Now it takes up prime real estate for the best kind of business anywhere: people paying lots of money to eat well. St John has defied all the rules of modern eating. After opening in a bare white room in St Johns Church in Smithfields back in 1996, with no building work and almost no money, Fergus Henderson, who was then working at the Wolseley, was instantly a star. He was taking on British food's holy trinity roast beef, fish and chips and the Sunday roast and winning; sometimes he took the ideas (nose-to-tail cooking) but mostly tried to better them.
Since opening in 2002, St John has thrived and survived the boom and bust of the dining scene, thanks to its appeal as both a destination restaurant and a gateway to London for food tourists. Served by a brilliant staff, who like Fergus are trained to take customer service seriously, bringing an air of wit to their work without ever becoming too familiar, it is proper eating that comes cheap. Before St John opened in the early noughties, most restaurants had a printed menu.
Dinner was fixed-price. Service was polished and occasionally overbearing. Now, plates are brought to tables still steaming from the kitchen and chefs are encouraged to get the best out of their ingredients. This is a new kind of restaurant, and St John led it here. St John (a. k. a. St John Bar & Kitchen, St John Bread & Wine) was a game changer when it first opened in London back in 2003. Since then, and with the help of the now famous cookbook, Fergus Henderson’s nose-to-tail cooking has spawned many imitators.
Sushi Tetsu is the best sushi bar in London, serving some of the most authentically fresh sushi I’ve ever tried. Sushi Tetsu has a menu that is small and simple, but boasts a variety of traditional Japanese dishes. The menu itself is only four A4 pages with only one choice each. This, combined with the extremely limited availability in terms of seating, means that Sushi Tetsu can be quite tricky to book. However, once I was able to get myself a table there I found it well worth the difficulty in getting in.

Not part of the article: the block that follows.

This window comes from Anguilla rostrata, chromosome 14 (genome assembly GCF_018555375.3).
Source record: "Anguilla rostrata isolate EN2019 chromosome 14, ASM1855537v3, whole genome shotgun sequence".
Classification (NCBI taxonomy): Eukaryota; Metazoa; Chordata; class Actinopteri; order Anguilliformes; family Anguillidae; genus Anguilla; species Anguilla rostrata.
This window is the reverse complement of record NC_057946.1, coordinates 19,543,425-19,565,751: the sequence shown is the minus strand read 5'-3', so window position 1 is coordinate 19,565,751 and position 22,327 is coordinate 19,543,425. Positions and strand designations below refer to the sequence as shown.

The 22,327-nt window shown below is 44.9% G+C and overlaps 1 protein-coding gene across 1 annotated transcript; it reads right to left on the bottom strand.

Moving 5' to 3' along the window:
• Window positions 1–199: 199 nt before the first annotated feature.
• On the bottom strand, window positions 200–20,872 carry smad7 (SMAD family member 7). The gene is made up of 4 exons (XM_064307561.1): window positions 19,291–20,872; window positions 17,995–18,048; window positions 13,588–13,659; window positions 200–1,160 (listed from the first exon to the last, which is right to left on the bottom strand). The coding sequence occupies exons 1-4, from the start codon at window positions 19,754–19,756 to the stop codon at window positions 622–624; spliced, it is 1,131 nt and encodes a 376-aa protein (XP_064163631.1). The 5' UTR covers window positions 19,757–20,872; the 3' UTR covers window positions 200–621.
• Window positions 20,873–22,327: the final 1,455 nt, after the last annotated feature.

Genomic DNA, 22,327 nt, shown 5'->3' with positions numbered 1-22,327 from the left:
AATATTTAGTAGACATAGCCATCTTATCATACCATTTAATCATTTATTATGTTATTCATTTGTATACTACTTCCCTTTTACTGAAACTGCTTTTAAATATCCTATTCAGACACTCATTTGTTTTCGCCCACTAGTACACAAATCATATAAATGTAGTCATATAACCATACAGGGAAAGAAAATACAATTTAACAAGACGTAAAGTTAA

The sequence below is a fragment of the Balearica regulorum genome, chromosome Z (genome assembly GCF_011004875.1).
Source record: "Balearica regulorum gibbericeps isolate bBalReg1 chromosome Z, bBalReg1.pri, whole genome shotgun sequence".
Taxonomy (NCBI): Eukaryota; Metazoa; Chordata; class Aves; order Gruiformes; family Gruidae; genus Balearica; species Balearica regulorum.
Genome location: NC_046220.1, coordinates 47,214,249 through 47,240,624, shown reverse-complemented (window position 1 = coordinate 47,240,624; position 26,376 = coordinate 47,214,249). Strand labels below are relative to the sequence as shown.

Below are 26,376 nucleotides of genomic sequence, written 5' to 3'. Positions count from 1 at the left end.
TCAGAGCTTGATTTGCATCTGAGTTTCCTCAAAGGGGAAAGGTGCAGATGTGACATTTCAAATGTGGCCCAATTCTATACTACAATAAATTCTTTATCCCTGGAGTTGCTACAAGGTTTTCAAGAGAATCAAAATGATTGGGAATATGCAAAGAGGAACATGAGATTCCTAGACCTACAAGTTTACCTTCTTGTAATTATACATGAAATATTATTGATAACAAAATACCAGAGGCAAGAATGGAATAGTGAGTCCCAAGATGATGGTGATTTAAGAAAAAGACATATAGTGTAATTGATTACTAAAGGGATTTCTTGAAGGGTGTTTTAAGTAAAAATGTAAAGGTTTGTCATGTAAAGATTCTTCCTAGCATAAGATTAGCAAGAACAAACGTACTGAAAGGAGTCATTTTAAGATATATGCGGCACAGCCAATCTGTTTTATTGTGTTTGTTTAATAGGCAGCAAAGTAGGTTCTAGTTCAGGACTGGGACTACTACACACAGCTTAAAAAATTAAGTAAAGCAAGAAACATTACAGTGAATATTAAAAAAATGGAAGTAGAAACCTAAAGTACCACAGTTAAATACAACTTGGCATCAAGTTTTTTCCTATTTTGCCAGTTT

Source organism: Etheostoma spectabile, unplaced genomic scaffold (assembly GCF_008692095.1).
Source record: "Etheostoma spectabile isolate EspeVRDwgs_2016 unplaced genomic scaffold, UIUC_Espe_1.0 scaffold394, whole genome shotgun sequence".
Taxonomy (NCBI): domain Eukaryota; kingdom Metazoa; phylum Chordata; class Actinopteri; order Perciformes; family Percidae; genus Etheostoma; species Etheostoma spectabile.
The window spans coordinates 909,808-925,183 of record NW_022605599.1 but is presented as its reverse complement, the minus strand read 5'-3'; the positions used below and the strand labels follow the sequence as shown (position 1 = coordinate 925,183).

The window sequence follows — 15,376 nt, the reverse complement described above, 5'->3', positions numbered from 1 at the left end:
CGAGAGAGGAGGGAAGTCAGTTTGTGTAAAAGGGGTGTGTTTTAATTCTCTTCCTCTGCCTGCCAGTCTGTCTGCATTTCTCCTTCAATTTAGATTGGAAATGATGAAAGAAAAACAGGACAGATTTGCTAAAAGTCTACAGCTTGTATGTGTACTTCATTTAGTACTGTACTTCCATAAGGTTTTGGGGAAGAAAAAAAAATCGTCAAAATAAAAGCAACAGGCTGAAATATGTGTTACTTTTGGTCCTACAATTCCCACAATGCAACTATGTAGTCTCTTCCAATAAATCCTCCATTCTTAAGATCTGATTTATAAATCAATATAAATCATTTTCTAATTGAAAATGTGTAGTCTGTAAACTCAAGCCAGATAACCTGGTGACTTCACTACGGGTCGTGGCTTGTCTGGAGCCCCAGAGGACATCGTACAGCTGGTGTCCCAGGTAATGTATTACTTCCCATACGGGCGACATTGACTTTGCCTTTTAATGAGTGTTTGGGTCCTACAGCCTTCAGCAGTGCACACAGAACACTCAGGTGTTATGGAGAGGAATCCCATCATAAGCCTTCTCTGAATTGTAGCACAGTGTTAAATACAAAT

Toru used to train chefs at grand-scale sushi restaurants, and so is able to impart a high level of understanding, This Week In London (thisismargate.co.uk). He preps his fish with the kind of clinical precision usually reserved for neuroscience: though startlingly quick, he never loses control of any blade. It sometimes seems as if there are two people; the one who does so much more than any one person could, and then the other, a simple man in a white T-shirt dicing cucumber.
I’ve been eating at Sushi Tetsu for as long as the restaurant has been open, which suggests I might know a thing or two about their cuisine. I do not claim to be a Japanese sushi expert by any means, but I do pride myself on having visited most of London’s top-class sushi temples. And I must say that every time I have eaten here, I have always been beyond satisfied with my meal. Sushi Tetsu.
This seven-seater on a Clerkenwell side street arguably serves the best sushi in town. Run by husband-and-wife team Harumi and Toru Takahashi, it is almost impossible to book. But when guests arrive at this shrine to sushi, they will find Toru expertly slivering and slicing smackingly fresh fish, visible from a counter-style bar. The restaurant seems bigger on the inside than seven people would suggest. The white walls, stark concrete counter and wooden shelves stocked with canned wasabi lend it a science lab feel.